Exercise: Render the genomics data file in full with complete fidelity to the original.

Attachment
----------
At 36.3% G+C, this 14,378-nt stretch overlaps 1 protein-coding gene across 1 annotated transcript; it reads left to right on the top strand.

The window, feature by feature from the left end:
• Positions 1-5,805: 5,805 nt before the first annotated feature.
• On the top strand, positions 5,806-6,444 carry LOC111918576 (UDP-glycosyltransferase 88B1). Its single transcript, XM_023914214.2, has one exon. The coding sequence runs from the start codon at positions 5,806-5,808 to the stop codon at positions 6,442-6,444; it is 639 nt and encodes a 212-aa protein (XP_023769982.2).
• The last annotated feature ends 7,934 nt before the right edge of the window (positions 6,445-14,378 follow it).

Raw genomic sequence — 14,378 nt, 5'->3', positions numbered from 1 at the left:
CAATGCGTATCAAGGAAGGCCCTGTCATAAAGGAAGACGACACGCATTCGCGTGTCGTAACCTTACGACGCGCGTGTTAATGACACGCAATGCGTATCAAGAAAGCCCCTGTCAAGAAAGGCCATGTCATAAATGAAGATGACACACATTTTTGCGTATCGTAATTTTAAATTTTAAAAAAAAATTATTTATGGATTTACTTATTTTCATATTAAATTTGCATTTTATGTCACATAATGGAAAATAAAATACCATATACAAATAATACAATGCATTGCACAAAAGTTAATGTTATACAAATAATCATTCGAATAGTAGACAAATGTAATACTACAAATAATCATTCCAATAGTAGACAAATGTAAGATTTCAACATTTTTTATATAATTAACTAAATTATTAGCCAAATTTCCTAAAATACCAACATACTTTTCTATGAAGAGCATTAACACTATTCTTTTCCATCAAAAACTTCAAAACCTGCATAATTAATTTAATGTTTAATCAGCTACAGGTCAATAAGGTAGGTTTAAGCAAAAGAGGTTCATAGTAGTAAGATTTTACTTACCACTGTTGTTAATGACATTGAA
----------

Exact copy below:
At 36.3% G+C, this 14,378-nt stretch overlaps 1 protein-coding gene across 1 annotated transcript; it reads left to right on the top strand.

The window, feature by feature from the left end:
• Positions 1-5,805: 5,805 nt before the first annotated feature.
• On the top strand, positions 5,806-6,444 carry LOC111918576 (UDP-glycosyltransferase 88B1). Its single transcript, XM_023914214.2, has one exon. The coding sequence runs from the start codon at positions 5,806-5,808 to the stop codon at positions 6,442-6,444; it is 639 nt and encodes a 212-aa protein (XP_023769982.2).
• The last annotated feature ends 7,934 nt before the right edge of the window (positions 6,445-14,378 follow it).

Raw genomic sequence — 14,378 nt, 5'->3', positions numbered from 1 at the left:
CAATGCGTATCAAGGAAGGCCCTGTCATAAAGGAAGACGACACGCATTCGCGTGTCGTAACCTTACGACGCGCGTGTTAATGACACGCAATGCGTATCAAGAAAGCCCCTGTCAAGAAAGGCCATGTCATAAATGAAGATGACACACATTTTTGCGTATCGTAATTTTAAATTTTAAAAAAAAATTATTTATGGATTTACTTATTTTCATATTAAATTTGCATTTTATGTCACATAATGGAAAATAAAATACCATATACAAATAATACAATGCATTGCACAAAAGTTAATGTTATACAAATAATCATTCGAATAGTAGACAAATGTAATACTACAAATAATCATTCCAATAGTAGACAAATGTAAGATTTCAACATTTTTTATATAATTAACTAAATTATTAGCCAAATTTCCTAAAATACCAACATACTTTTCTATGAAGAGCATTAACACTATTCTTTTCCATCAAAAACTTCAAAACCTGCATAATTAATTTAATGTTTAATCAGCTACAGGTCAATAAGGTAGGTTTAAGCAAAAGAGGTTCATAGTAGTAAGATTTTACTTACCACTGTTGTTAATGACATTGAA